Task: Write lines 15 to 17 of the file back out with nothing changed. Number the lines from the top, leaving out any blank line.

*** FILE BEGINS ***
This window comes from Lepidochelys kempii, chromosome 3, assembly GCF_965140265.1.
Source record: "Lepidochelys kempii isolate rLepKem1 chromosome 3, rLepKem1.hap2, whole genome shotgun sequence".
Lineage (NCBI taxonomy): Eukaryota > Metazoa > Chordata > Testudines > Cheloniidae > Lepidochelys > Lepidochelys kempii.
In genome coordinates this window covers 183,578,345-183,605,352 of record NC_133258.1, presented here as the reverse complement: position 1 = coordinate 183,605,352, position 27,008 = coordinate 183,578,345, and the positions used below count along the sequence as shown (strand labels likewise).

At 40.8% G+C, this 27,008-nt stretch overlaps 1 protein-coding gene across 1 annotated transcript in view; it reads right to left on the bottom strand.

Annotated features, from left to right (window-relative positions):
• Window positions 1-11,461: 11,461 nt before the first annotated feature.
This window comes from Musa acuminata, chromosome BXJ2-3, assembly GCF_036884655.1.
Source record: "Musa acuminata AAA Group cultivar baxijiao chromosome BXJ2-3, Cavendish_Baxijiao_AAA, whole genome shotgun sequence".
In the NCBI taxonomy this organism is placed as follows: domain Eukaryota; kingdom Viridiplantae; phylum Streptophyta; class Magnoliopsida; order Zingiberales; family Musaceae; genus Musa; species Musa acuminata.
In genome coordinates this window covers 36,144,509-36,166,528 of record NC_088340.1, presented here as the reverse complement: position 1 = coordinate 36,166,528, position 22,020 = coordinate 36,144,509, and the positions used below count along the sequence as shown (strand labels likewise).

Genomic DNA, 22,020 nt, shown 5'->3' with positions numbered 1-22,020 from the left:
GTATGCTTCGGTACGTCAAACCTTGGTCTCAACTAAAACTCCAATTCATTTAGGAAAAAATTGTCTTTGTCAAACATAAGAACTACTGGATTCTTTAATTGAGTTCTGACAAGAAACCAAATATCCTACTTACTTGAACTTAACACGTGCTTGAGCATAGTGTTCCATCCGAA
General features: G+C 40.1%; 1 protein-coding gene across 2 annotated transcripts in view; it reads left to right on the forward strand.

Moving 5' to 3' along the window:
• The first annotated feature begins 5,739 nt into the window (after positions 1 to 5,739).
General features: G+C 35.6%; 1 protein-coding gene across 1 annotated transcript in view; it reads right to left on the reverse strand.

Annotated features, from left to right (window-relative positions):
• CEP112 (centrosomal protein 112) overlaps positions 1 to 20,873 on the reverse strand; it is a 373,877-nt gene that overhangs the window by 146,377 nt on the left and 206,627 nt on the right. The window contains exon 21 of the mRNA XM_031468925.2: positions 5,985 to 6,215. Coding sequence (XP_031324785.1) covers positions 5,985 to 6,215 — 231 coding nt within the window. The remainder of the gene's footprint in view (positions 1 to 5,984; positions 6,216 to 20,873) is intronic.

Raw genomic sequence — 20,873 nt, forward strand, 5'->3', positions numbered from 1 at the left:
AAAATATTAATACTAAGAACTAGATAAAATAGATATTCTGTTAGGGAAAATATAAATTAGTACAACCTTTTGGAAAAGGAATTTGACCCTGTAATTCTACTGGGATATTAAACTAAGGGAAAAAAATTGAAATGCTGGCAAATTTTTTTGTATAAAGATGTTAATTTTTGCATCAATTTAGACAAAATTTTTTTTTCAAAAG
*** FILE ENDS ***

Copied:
Moving 5' to 3' along the window:
• The first annotated feature begins 5,739 nt into the window (after positions 1 to 5,739).
General features: G+C 35.6%; 1 protein-coding gene across 1 annotated transcript in view; it reads right to left on the reverse strand.